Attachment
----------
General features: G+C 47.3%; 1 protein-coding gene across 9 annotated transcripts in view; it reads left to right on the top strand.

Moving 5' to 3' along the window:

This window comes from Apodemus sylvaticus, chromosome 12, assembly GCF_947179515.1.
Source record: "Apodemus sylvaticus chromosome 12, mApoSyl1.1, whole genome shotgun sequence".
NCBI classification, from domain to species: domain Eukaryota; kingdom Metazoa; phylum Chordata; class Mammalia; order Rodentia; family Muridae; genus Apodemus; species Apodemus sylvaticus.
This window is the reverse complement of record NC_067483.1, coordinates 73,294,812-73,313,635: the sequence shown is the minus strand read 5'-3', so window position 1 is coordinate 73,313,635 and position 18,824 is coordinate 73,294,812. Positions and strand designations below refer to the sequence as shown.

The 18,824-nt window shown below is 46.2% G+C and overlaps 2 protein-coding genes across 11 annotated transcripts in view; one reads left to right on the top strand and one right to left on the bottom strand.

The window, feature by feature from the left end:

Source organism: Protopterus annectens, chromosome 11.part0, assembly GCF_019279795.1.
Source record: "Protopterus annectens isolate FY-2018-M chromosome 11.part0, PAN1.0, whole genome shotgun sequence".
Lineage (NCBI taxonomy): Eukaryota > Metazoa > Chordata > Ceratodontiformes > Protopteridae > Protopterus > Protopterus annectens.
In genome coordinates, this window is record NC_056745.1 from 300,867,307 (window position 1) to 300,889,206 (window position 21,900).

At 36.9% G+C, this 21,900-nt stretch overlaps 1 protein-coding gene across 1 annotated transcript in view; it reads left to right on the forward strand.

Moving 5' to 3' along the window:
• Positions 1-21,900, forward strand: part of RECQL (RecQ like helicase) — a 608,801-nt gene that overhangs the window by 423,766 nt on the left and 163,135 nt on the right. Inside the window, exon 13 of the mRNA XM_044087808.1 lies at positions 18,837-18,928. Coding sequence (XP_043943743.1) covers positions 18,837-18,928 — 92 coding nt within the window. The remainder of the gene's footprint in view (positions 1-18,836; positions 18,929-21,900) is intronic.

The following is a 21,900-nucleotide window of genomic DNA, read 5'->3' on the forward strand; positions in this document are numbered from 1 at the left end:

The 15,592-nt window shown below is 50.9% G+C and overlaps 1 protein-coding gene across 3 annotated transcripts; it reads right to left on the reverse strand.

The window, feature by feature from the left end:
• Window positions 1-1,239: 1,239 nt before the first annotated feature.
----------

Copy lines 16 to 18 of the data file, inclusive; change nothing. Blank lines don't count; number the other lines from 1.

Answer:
The following is a 21,900-nucleotide window of genomic DNA, read 5'->3' on the forward strand; positions in this document are numbered from 1 at the left end:

The 15,592-nt window shown below is 50.9% G+C and overlaps 1 protein-coding gene across 3 annotated transcripts; it reads right to left on the reverse strand.

The window, feature by feature from the left end: